Fulton County government says the state is taking too much of the surcharge it assesses cellphone users. The county is right.
The state Legislature in 1991 enacted a monthly surcharge of 70 cents on each cellphone bill and later increased the amount to $1.20 per cellphone.
The state imposed the fee to raise money to upgrade 911 technology to help dispatchers find people calling from cellphones in emergencies.
Counties, however, receive only a small portion from the surcharge, and the state is using some of the money for other purposes.
Fulton County Administrative Officer Jon Stead says the state collected about $1.2 billion in wireless surcharge money since 1994. He said $192 million was collected in 2011, and of that figure, only $9.3 million went back to localities for their 911 systems. He said $95 million went into the state's general fund, $25.5 million went to state police and $51 million was allocated in other ways. The county receives about $26,000 per year from the surcharge, down about $4,000 from two years ago.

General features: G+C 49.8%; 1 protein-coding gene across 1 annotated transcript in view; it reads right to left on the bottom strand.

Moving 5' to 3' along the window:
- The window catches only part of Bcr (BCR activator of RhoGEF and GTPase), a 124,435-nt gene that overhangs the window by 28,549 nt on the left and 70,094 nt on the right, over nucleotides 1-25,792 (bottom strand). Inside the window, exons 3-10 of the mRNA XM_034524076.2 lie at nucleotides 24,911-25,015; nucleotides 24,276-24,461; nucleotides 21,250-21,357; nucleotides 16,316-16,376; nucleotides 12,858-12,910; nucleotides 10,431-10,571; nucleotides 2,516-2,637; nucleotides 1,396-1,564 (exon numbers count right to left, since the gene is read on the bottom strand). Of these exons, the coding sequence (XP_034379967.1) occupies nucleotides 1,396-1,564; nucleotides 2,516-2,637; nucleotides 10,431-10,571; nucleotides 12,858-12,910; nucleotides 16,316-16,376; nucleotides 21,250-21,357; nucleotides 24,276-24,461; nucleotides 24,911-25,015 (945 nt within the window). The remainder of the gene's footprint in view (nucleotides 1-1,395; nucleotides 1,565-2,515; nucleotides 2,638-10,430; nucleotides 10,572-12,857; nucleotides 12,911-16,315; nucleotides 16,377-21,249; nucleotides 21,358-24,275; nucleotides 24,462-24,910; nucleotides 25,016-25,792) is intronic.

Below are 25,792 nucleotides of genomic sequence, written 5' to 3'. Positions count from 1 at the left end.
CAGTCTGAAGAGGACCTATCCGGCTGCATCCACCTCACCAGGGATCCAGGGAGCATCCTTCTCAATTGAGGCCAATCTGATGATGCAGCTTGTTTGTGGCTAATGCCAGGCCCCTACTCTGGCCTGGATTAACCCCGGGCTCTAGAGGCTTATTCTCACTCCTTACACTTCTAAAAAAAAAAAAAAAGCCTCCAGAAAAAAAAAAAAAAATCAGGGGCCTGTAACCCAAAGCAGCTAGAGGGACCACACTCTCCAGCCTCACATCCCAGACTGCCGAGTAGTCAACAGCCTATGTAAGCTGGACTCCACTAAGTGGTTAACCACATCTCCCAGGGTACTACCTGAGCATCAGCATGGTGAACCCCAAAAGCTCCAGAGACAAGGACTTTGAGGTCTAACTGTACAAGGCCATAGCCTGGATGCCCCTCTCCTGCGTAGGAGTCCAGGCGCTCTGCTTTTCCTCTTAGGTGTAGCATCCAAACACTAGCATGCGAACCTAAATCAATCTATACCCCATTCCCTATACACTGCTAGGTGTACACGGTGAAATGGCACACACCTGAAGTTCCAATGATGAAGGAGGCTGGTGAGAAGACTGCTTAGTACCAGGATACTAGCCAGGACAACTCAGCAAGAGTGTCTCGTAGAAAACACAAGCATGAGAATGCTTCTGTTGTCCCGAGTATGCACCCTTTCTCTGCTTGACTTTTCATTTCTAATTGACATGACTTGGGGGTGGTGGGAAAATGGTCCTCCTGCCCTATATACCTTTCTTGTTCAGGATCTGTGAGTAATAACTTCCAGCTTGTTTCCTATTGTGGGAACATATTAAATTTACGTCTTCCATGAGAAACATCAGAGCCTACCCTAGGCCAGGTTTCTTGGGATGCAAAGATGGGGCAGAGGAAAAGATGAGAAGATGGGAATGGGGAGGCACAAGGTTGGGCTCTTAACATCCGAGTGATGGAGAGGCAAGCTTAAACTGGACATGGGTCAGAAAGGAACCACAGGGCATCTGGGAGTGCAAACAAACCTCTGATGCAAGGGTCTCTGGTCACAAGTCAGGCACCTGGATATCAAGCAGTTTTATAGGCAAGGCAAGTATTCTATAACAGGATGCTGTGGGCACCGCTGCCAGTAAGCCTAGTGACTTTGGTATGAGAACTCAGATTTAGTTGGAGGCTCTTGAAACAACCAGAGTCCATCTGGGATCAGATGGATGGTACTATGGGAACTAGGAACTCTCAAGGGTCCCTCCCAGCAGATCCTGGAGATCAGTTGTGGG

A bill in the state Legislature would require 58 percent of 911 wireless surcharge money be used for communications systems, including 911. The remaining 42 percent would be used for miscellaneous state expenses. The county Board of Supervisors this week passed a resolution urging approval.
The resolution stated the state proposal would "ensure that local governments receive the funds necessary to upgrade 911 call centers and maintain emergency dispatch center operations in the name of public safety."
Localities deserve a bigger share of the surcharge money. Other counties should join Fulton County in pressing the state Legislature to approve the proposal.